# What’s the Ideal Bench Press to Dumbbell Press Ratio? (Solved!)

The ideal bench press to dumbbell press ratio is likely to vary from person-to-person.

However, that’s not to say there isn’t a specific standard that we should all aim for.

In effect, you can determine if one of your lifts is weak or strong when you compare it to the other.

So, I’d like to reveal the average lifter’s bench press to dumbbell press ratio.

Plus, I’ll also discuss why you may fall outside the traditional pressing standards.

## Bench Press to Dumbbell Press Ratio

The ideal bench press to dumbbell press ratio for the average lifter is 1:0.8. Therefore, your dumbbell press should be approximately 80% of your barbell bench press. However, many lifters find that if they subtract the weight of the barbell and divide by two this should give them a fairly accurate bench press to dumbbell press ratio, e.g. 245lbs (bench press) – 45lbs (bar weight) / 2 = 100lbs dumbbells compared to 245lbs bench press.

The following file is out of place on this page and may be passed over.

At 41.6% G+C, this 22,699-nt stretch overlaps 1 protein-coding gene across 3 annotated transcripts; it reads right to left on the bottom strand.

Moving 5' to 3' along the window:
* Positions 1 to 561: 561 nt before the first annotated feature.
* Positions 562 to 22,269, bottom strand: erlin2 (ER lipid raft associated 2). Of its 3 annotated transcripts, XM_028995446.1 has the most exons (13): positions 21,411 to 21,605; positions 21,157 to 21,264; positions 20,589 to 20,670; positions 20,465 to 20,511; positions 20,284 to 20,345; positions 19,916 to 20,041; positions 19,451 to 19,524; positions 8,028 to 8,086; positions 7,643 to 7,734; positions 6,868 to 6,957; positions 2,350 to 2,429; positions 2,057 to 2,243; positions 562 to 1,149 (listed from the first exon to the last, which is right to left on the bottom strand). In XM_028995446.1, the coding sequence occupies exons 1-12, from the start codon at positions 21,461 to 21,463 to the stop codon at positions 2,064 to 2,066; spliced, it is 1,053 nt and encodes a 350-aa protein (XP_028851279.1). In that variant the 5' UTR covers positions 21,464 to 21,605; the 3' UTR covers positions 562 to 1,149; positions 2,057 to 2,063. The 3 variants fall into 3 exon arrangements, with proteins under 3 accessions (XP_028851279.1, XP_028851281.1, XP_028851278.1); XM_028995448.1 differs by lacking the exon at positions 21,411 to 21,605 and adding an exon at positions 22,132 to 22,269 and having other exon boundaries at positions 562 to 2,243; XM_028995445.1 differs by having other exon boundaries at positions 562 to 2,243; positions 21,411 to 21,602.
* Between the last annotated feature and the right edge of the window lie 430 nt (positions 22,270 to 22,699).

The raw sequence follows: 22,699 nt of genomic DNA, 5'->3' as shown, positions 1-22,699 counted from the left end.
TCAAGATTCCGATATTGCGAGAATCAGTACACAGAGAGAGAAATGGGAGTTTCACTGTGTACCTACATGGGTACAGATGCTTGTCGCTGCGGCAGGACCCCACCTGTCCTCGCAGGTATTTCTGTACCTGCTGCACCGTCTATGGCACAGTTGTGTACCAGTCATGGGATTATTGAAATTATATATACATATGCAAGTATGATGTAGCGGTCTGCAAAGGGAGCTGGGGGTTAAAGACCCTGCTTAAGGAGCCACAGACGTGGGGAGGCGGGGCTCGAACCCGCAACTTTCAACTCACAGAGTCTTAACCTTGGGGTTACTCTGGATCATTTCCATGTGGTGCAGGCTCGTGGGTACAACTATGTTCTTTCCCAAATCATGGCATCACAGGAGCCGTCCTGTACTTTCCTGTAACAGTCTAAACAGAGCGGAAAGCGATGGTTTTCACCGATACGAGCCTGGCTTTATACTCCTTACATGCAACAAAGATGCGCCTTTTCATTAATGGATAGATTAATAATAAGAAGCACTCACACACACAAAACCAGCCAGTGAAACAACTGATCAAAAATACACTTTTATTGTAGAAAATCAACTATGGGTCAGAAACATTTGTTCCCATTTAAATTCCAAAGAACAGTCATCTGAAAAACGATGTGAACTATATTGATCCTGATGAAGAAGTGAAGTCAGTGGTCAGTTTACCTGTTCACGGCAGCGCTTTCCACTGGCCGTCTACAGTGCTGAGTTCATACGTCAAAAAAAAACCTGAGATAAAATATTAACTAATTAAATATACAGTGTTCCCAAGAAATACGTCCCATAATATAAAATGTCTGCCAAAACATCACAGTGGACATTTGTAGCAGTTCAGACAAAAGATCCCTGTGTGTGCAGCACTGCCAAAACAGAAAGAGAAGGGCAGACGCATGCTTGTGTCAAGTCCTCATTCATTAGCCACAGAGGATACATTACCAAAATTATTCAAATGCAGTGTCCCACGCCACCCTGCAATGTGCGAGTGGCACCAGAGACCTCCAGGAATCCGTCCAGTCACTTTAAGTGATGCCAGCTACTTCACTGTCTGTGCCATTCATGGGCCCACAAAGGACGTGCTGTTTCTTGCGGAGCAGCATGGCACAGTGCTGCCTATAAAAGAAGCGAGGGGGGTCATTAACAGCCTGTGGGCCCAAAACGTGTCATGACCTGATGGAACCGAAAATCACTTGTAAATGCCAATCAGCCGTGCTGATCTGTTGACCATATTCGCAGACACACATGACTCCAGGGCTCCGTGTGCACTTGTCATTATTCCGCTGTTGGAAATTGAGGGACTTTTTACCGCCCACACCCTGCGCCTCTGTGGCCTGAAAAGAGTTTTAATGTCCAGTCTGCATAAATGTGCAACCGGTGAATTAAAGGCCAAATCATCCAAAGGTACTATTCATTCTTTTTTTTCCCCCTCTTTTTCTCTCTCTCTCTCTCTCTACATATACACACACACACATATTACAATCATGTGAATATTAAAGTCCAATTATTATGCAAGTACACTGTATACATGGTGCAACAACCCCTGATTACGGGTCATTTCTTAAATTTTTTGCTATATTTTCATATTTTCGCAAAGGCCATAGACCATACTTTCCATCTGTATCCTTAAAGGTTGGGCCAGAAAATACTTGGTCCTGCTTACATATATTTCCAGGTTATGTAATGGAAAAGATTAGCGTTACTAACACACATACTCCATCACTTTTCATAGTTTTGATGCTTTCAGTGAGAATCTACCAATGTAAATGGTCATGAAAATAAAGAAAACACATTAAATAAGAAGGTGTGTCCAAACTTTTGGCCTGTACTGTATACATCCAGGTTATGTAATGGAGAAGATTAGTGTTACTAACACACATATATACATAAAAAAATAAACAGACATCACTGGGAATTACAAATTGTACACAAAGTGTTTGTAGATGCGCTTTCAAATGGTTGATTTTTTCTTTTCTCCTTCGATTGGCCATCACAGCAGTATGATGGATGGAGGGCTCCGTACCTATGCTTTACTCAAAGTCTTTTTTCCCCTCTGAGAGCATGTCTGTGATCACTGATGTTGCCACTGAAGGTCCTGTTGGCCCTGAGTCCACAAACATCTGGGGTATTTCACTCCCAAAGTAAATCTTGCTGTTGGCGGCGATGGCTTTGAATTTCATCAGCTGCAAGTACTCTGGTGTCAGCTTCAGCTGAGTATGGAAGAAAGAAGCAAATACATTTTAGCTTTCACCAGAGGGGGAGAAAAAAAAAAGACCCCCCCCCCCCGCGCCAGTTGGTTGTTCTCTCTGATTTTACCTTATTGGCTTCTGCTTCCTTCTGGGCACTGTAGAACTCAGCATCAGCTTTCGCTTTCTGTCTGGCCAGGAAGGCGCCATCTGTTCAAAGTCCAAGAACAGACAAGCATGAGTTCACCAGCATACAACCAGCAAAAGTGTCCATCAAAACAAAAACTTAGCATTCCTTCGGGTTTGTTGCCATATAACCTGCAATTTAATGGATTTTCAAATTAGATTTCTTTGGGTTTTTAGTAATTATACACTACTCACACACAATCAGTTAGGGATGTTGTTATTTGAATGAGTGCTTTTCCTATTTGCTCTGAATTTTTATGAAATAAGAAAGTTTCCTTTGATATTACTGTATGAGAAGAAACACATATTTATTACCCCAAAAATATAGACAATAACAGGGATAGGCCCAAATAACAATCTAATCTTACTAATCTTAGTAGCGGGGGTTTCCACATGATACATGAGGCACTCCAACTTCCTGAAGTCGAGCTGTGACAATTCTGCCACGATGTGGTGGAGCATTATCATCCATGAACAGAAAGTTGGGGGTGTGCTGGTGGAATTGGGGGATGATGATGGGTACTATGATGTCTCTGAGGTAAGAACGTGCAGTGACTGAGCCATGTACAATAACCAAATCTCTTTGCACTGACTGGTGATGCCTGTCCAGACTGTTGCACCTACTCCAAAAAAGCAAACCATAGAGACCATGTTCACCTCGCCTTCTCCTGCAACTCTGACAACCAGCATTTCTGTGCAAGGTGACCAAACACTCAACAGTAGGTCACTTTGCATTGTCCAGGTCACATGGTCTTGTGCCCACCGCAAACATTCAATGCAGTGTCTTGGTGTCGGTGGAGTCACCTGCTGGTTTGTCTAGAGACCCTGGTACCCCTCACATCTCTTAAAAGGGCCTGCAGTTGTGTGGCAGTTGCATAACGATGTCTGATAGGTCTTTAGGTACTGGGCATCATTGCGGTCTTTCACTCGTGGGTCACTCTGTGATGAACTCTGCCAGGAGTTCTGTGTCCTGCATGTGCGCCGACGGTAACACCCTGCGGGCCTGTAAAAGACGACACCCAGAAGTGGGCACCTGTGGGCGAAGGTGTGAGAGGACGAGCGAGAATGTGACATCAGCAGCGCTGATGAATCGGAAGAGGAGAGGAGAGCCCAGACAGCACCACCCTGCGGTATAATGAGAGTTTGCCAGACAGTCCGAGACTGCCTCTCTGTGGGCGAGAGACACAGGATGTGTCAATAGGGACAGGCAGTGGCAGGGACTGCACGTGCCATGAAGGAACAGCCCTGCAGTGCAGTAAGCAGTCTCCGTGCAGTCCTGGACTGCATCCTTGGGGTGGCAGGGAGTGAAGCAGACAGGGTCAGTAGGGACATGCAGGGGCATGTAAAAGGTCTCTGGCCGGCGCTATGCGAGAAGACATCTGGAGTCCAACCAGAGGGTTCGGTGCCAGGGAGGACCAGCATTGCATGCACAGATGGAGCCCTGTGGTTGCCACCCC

### 1. The Average Lifter’s Bench Press to Dumbbell Press Ratio

As I’ve mentioned, the likelihood is that the bench press to dumbbell press ratio will be different for many of us.

In truth, both movements aren’t really comparable, even though they officially work the same muscles.

There’s actually more differences between the two exercises than you would think.

So, I’ll discuss these further in a moment.

With that being said, there is a general standard when comparing dumbbell chest press to the barbell bench press.

And this can help you to determine whether you potentially have any weaknesses or muscle imbalances.

Most average lifters tend to have bench press to dumbbell press ratio of 1:0.8.

Therefore, you could say that you should be dumbbell pressing approximately 80% of your bench press.